WCW Home News Recent News 3/3/19 Cops probing use of Scots airports for CIA 'Guantanamo Express' torture flights hand over files
3/3/19 Cops probing use of Scots airports for CIA 'Guantanamo Express' torture flights hand over files PDF Print E-mail
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By Craig McDonald

From Daily Record | Original Article

A final report into so-called rendition stopovers has been given to prosecutors more than five years after the investigation began.

The Gulfstream Jet, known as the Guantanamo Express, at Glasgow Airport (Image: Fred Seggie)

Detectives investigating the use of Scottish airports by CIA torture flights have filed a final report to prosecutors more than five years after the probe began.

Prosecutors could now level charges against US officials or organisations involved in the flights.

A police inquiry into so-called rendition stopovers was ordered by then lord advocate Frank Mulholland in 2013.

Politicians welcomed the breakthrough but demanded Mulholland’s successor James Wolffe “outlined where the investigation is going”.

Campaigners have compared the US planes to getaway cars used in bank jobs – and say the investigation into whether they broke Scots law is vital.

Scottish Greens justice spokesman John Finnie, who described rendition as a “vile practice”, gave a “qualified welcome” to the news.

He said: “I plan to write to the Lord Advocate again on these important developments.”

Liam Kerr, Scottish Conservative justice spokesman, said: “The previous Lord Advocate had committed to investigating this matter. The current Lord Advocate must now outline where that investigation is – and where it is going.”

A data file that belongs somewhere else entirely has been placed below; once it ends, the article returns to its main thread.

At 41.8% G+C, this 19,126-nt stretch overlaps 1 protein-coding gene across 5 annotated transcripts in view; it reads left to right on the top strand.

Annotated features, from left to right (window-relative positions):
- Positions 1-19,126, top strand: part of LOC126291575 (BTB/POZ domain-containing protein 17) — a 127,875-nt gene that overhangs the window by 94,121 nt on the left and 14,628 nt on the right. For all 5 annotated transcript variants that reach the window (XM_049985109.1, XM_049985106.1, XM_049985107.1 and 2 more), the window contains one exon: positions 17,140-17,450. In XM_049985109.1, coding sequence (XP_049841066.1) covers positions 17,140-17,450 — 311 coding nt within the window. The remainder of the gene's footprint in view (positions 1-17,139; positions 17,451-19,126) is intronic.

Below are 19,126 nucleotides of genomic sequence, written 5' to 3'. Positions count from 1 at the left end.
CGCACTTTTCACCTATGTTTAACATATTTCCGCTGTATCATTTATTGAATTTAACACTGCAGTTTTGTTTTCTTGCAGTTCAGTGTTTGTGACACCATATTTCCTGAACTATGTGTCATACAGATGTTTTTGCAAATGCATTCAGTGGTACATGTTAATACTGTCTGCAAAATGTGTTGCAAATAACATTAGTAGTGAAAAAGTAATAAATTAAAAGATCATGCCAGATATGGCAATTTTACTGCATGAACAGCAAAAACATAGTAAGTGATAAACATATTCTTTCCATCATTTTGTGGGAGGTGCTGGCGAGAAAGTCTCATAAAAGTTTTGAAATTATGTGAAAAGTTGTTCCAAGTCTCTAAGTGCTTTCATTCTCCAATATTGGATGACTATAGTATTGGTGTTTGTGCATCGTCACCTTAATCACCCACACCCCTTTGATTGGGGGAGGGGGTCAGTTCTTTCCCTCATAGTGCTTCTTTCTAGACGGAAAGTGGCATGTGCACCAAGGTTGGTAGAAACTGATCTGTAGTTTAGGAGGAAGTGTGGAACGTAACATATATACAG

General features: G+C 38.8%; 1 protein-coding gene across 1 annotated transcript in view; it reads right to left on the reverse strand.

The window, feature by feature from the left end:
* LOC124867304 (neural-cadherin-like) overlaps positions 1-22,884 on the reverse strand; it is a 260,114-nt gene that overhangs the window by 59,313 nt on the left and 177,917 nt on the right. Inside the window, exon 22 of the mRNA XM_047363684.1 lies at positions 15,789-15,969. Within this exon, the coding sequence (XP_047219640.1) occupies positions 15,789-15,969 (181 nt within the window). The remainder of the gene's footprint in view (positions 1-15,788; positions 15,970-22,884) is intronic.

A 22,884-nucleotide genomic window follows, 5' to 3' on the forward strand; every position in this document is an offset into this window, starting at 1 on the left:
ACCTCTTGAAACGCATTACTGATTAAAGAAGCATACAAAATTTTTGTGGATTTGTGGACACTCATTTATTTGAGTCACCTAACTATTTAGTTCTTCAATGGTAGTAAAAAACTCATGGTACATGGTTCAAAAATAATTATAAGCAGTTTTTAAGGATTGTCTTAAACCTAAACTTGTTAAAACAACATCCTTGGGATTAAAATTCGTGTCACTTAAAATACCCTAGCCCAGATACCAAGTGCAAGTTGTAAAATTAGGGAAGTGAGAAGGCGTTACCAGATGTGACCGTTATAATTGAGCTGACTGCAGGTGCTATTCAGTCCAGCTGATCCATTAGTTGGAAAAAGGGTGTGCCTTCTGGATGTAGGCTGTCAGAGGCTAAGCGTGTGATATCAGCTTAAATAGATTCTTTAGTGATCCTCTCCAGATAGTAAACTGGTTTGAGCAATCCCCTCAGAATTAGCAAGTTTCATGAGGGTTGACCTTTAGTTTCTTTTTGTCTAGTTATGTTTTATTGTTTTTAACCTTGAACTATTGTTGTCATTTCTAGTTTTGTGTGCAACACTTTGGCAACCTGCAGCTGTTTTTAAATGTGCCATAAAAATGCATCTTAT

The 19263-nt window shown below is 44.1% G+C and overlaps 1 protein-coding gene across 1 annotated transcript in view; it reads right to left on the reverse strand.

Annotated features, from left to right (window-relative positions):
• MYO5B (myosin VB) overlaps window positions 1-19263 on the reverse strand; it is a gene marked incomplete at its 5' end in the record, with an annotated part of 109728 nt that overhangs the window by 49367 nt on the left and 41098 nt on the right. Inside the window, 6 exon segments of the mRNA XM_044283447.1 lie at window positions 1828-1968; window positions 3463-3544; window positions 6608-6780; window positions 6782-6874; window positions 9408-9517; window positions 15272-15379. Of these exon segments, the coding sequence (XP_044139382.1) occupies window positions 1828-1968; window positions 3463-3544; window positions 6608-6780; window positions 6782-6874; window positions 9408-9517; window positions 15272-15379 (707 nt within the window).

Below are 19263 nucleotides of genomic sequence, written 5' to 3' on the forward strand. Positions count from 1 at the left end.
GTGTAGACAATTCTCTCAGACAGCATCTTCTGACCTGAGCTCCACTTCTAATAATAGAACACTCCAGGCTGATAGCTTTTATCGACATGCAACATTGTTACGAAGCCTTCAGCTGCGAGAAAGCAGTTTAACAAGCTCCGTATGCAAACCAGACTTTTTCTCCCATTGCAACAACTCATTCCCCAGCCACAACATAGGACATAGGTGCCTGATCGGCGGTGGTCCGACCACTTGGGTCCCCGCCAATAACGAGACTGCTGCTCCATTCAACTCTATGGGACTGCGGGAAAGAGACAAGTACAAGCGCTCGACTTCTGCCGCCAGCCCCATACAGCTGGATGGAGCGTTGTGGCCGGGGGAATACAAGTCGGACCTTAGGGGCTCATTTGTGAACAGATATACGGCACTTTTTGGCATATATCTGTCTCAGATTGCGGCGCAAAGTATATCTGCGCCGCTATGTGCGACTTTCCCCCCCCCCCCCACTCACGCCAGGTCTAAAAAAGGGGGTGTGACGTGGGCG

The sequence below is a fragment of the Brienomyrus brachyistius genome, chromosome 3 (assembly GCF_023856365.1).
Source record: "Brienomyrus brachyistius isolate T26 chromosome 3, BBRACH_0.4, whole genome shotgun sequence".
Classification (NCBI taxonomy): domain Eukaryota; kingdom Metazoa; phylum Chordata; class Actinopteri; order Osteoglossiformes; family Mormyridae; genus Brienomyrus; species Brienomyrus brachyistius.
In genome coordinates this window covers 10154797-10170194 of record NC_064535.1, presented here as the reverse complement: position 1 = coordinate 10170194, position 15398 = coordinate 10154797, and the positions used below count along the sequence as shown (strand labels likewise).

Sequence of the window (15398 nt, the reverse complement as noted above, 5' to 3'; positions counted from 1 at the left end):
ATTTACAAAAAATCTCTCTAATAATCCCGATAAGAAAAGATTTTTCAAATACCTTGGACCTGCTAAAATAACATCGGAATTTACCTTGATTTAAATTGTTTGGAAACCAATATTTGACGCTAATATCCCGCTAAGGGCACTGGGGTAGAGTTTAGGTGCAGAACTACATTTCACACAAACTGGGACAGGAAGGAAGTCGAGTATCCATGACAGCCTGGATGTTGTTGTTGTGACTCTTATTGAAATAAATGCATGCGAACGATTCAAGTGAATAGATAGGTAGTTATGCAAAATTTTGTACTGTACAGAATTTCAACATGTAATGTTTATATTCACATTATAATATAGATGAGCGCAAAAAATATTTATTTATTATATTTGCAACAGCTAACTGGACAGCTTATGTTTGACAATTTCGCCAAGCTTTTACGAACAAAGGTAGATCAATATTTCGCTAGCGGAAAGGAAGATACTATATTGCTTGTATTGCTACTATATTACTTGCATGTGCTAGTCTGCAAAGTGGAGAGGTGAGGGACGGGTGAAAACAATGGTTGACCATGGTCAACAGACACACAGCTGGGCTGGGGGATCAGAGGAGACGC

Dr Sam Raphael, of research group The Rendition Project, said: “Scottish territory was a vital part of these torture flights.

“The question remains: Can those involved in these serious crimes be brought to justice?”

We revealed in 2014 that police were investigating at least six stopovers – four at Prestwick airport and two at Glasgow.

Research by academics suggested 13 possible rendition flights also landed at Inverness, Wick and Aberdeen between 2004 and 2006.

When Mulholland informed MSPs in June 2013 that the flights would be probed by police, he said: “The use of torture can’t be condoned.

“It is against international law and contrary to the common law of Scotland.”

The US Senate issued a partially classified 500-page report on the CIA detention and interrogation programme in December 2014. Police Scotland asked the following year to see the full 6000-page report, which would reveal dates, locations and other details removed from the 500-page version. Scottish detectives have never received it.

It would include information that nails three flights which touched down in Scotland as being involved in transporting suspects for torture. One is Khaled Sheikh Mohammed, rendered from Afghanistan to Poland for torture in 2003.

Gulfstream jet N379P – dubbed the Guantanamo Express – stopped at Glasgow Airport in March 2003 on the way back from dropping him at a CIA torture prison in Poland known as Detention Site Blue.

In evidence to the Intelligence and Security Committee, Police Scotland Chief Constable Iain Livingstone said US officials had refused permission for officers to board a flight to check the occupants. We told last year how police said they have no idea how much the five-year probe has cost taxpayers.

They said they did “not hold information” on the cost.

Police Scotland confirmed that the report had been submitted to the Crown Office.

The Crown Office said they had received the information, now being considered by their Serious and Organised Crime Division, but could not comment further as it was a live investigation.

 
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